“There are no boundaries, from a socioeconomic standpoint,” says principal David Schmitz.
He's created a student advisory board he meets with regularly, and together, he and the student board talk to random kids about the problems they’d like to fix. One topic that has come up is prescription drug abuse. Schmitz says his school is right there with all the others, and that several kids have been caught abusing prescription drugs at school.
“We ask questions about where it came from. And that would be a message to parents, too—is when we hear, ‘Oh, it’s from dad’s back surgery six months ago,’ or ‘It’s from mom’s knee surgery.’ Or the kid says, ‘It’s from my surgery, and so I made 10 bucks a pill,’” he said.
With his help, Kickapoo is developing a confidential text hotline so students can report when one of their peers is high or abusing. It’s anonymous, he said, because there’s peer pressure not to tell.
"They have slang, like ‘Oxys,’ or ‘Hydros.’ And so, really, those narcotics are medications that they can get their hands on," Schmitz said.
"Youth are always looking at their parents, whether we think that or not," says Melissa Haddow.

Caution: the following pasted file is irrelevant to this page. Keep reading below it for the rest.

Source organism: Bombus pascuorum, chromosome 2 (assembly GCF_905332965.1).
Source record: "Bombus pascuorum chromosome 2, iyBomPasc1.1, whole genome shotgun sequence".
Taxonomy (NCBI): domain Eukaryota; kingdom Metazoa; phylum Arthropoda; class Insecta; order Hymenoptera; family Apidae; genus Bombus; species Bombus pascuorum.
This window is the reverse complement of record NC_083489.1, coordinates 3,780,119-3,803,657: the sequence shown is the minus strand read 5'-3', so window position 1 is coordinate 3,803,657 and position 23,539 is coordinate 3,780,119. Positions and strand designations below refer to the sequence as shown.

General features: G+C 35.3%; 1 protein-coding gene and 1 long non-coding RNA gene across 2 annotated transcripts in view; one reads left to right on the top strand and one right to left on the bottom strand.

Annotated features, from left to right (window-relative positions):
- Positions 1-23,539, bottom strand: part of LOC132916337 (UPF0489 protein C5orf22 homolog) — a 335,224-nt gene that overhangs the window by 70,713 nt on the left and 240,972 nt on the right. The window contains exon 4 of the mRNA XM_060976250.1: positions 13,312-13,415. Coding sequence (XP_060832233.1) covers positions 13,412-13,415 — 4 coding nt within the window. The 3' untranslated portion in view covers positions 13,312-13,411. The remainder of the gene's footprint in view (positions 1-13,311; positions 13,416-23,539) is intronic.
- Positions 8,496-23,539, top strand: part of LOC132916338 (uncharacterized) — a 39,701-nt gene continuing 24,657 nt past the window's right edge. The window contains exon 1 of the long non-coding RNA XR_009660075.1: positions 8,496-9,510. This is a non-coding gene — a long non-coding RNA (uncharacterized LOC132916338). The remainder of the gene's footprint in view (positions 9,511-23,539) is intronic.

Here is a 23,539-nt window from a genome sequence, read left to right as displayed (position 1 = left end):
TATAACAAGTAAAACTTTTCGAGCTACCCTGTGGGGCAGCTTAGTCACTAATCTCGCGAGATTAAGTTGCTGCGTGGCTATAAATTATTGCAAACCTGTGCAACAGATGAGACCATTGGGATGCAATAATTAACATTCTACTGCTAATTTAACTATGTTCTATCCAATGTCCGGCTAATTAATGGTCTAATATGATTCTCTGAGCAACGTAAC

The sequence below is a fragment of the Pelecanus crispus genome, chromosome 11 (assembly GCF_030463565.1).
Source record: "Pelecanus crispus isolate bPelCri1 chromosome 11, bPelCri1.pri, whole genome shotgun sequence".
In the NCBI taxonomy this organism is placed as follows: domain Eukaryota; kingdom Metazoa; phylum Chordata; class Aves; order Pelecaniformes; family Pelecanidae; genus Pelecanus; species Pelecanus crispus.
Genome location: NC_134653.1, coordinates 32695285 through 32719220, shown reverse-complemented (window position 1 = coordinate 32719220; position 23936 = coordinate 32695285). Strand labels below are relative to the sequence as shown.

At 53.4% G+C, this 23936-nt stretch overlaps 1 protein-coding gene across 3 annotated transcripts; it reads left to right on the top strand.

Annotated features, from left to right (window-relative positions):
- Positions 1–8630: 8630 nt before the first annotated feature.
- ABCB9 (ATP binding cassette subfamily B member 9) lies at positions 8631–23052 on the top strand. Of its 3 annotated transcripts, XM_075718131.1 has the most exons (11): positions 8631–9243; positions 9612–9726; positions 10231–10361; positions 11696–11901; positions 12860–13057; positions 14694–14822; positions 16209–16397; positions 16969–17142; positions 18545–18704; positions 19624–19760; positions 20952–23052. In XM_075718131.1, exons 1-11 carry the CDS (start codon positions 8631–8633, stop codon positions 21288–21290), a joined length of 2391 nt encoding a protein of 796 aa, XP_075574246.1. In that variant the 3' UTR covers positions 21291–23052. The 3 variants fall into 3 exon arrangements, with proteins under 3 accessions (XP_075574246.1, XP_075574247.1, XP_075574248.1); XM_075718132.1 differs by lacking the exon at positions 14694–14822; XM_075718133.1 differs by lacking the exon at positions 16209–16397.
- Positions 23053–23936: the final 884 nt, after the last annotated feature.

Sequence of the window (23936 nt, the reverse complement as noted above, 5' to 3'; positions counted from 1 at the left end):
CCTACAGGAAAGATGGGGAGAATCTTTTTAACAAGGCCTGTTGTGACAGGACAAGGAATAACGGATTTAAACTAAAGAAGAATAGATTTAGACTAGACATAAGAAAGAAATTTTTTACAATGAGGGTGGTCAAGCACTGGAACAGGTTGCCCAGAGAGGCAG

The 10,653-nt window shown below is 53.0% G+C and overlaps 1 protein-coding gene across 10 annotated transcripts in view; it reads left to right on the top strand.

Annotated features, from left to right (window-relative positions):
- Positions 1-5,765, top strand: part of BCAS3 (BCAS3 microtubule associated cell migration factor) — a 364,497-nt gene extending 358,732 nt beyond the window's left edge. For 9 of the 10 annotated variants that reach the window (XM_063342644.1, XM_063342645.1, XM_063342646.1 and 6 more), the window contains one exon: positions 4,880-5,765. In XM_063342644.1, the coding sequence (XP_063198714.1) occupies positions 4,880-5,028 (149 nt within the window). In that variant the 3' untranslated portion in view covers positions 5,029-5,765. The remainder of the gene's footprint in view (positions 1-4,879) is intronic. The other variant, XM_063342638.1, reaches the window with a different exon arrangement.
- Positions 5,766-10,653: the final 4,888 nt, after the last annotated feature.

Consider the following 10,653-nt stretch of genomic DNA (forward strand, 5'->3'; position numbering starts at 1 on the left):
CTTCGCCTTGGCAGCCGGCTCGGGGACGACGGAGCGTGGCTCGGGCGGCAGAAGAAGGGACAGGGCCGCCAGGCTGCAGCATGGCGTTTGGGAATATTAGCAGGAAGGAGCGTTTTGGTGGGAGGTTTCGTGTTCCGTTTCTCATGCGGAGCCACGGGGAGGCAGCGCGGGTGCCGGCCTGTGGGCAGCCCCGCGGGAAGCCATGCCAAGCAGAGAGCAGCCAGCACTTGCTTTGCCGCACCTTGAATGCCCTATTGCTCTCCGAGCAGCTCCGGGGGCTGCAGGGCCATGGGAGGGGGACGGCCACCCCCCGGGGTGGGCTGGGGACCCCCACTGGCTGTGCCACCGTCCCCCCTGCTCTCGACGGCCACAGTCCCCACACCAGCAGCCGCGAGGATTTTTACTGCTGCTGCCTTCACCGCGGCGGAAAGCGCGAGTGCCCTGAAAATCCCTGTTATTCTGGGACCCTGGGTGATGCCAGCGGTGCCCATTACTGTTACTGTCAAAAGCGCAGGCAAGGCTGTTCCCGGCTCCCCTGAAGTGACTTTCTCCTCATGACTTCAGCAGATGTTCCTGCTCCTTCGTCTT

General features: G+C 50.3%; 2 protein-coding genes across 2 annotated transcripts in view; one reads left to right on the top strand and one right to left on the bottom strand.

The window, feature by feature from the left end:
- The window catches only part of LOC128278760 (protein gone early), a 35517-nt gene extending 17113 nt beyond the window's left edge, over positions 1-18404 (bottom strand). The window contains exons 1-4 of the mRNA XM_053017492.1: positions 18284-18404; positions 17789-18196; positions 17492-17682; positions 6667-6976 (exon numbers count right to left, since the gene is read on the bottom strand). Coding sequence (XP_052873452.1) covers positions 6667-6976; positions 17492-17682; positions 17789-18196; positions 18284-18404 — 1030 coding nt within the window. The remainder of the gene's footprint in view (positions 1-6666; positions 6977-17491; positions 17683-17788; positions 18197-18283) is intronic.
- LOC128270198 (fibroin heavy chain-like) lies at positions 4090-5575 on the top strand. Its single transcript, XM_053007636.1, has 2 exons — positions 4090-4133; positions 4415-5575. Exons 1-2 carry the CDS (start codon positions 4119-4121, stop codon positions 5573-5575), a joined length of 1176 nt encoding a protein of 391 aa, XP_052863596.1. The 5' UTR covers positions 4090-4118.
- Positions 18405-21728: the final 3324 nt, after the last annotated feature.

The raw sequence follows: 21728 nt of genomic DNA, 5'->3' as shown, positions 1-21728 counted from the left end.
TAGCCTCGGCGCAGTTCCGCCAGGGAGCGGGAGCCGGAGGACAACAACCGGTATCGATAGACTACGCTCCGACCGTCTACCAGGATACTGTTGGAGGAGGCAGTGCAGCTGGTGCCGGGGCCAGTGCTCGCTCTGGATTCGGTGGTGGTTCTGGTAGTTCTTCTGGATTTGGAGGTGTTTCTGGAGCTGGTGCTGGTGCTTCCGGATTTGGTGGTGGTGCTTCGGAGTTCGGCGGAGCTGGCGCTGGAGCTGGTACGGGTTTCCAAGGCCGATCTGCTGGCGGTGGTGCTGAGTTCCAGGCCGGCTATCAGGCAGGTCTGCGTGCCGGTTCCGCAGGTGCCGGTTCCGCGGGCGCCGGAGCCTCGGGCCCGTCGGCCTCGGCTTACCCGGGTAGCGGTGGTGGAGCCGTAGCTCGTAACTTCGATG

“We need to be careful how we talk about using medication. We should be using it for the reasons it was intended and not just, ‘Oh, I’m stressed out. I think I need to take a pill.’ That sends a bad message. We need to do a better job, all of us, of getting rid of our expired medication," Haddow said.
She says parents need to sit down and talk to their kids about the dangers of overdosing, mixing, or becoming addicted to medicinal drugs.
Haddow: "They’re very powerful narcotic pain relievers, and they act as a depressant, so they slow down the body. And in high doses—even in a single use—you can take it the first time, but if you take enough of it, it can kill you. If it’s combined with over-the-counter drugs, such as antihistimines, or tranquilizers, or alcohol, then negative effects, including death, are far more likely."Moore: "How does a parent begin that conversation with his or her child? It’s not exactly your typical dinner conversation."Haddow: "Well, first of all, parents need to become educated. And then I think they just simply need to just sit down and say, maybe, ‘I heard something on the radio today about prescription drug abuse, and I didn’t realize that one of seven [nationally abuses prescription drugs]. Tell me, do you know friends? Do you think it’s one out of seven here in town? And that probably will get the teen to begin the conversation. That’s a great way to have the conversation. "
Back at Springfield Public Schools, Rhonda Mammen says Springfield’s middle schools saw 59 suspensions last year for abusing drugs, the vast majority involving drugs that were intended to be used as medicine.
And those are just the ones who got caught.
For KSMU News, I’m Jennifer Moore.
TAG:Join us Tuesday morning at 7:30 to hear how teens are risking their own safety by sending graphic text messages of themselves to their peers.